Some background: The 104 authors (31 female, 73 male) include some big names in the field of ocean science eg Drs Lisa Levin, Hans-Otto Pörtner, William Cheung
Its 100s of pages of single-spaced technical text w countless IPCC-esque graphics and tables😪(Don't worry, I find many of them hard to understand too). But this is one very thorough document!
-> ocean heating, melting ice at sea and on land, reduction on O2 in sea water "deoxygenation" etc
Staggering right?! 😯Even the deepest parts are warming.
Even under RCP 2.6 (rapid reduction in CO2) we lose much more arctic sea ice. Under 8.5 the losses would be devastating for that massive and critical marine ecosystem (and for polar bears):
Again note that losses are substantially reduced w aggressive climate policy (RCP 2.6) = we have agency! Its not a lost cause. How quickly we act makes a big difference!
Interestingly, the net SLR is projected out to 2300, which I think is really important bc it will take centuries for the ocean to come into equilibrium (=will keep rising)
And 2-5 ft under the Trumpy scenario (RCP 8.5) by 2100 and 7-17 ft (~2.5-5.5 m) by 2100!!! 😪
One new-ish conclusion is the staggering changes we r seeing & will see in the near future in the Arctic:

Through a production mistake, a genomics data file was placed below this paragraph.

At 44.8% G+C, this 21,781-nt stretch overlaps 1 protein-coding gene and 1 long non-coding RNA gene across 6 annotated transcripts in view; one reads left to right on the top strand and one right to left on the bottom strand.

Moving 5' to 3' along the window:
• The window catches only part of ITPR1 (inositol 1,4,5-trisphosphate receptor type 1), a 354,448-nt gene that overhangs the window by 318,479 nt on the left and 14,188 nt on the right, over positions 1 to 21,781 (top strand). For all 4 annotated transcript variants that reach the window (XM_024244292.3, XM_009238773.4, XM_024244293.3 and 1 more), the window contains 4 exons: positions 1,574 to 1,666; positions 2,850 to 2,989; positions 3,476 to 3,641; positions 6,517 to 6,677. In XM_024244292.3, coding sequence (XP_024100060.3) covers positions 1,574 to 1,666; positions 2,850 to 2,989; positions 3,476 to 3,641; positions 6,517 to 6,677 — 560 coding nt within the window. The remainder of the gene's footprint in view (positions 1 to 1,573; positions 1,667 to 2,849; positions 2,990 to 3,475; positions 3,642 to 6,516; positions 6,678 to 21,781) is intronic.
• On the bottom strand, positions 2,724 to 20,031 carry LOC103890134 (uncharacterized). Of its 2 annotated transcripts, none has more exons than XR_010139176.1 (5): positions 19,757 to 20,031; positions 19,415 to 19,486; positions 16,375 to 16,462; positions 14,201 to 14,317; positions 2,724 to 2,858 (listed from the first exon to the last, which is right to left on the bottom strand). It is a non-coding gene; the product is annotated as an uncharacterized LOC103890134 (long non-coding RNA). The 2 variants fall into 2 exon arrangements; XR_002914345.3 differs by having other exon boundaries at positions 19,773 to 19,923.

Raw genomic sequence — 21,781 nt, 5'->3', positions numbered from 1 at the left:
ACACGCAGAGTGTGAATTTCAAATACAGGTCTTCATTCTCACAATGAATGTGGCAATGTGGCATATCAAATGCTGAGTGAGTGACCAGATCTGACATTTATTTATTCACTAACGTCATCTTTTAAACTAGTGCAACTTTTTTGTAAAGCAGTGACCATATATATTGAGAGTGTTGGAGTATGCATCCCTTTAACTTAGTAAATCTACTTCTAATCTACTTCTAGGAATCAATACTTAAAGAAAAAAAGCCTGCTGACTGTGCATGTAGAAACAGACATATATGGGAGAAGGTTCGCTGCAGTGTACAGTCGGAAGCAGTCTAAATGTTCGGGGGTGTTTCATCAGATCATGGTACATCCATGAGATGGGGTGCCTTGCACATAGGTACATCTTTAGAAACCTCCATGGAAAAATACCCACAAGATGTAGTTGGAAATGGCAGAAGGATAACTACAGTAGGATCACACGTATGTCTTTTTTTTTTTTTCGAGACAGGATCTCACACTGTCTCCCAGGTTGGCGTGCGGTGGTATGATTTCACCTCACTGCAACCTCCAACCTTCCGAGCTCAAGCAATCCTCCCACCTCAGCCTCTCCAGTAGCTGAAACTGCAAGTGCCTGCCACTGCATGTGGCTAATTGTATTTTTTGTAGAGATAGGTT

This is bc the Arctic is one of the fastest warming parts of the earth.
There's just an incredible amount of basic info about how these systems work:
*See this awesome paper on impacts of this: onlinelibrary.wiley.com/doi/abs/10.111…
less ice=more light=more algae=big change
Warming of the arctic is enabling bad actors like king crabs to invade the antarctic, where they could annihilate defenseless marine inverts that inhabit the seafloor. eg pnas.org/content/112/42…
The way most people in coastal communities I visit experience climate change is via coastal erosion: everywhere I go trees, infrastructure, homes etc are falling into the sea.
Take home: SLR is happening, is affecting everything, and could be either pretty bad OR really, really Fing terrible depending on who's in charge in coming years. #vote
The context and causes of changes we are seeing in ocean ecosystems and populations:
1) The oceans continues to warm, and the rate is likely to have increased.
This layering / reduced exchange is likely the cause of observed reductions in phytoplankton productivity (less nutrients = lower photosynthesis)
Because that means less food (reduced fisheries production) and less oxygen. Half the O2 you breath comes from ocean phytoplankton.
Again projections for Trumpy8.5 r WAY worse.
Although some populations are adapting acclimatizing, many more are declining & going locally extinct. Some are shifting their ranges to higher latitudes=rapid changes in the composition of ocean neighborhoods.
Yet again note: with immediate emissions reduction we avoid the worse.
Declines of ~25% in the western Pacific, Indian ocean, and along the west coast of Africa.
So, there is a fairly thorough description of some "ocean solutions" summarized in graphic 5.23
1) "Anthropogenic climate change has increased precipitation, winds and extreme sea level events associated with a number of observed tropical- and extra-tropical cyclones (high confidence)"
There are heat waves now across the north-central Pacific
Heat waves are becoming more frequent and severe and will continue to (again depending our our emissions choices):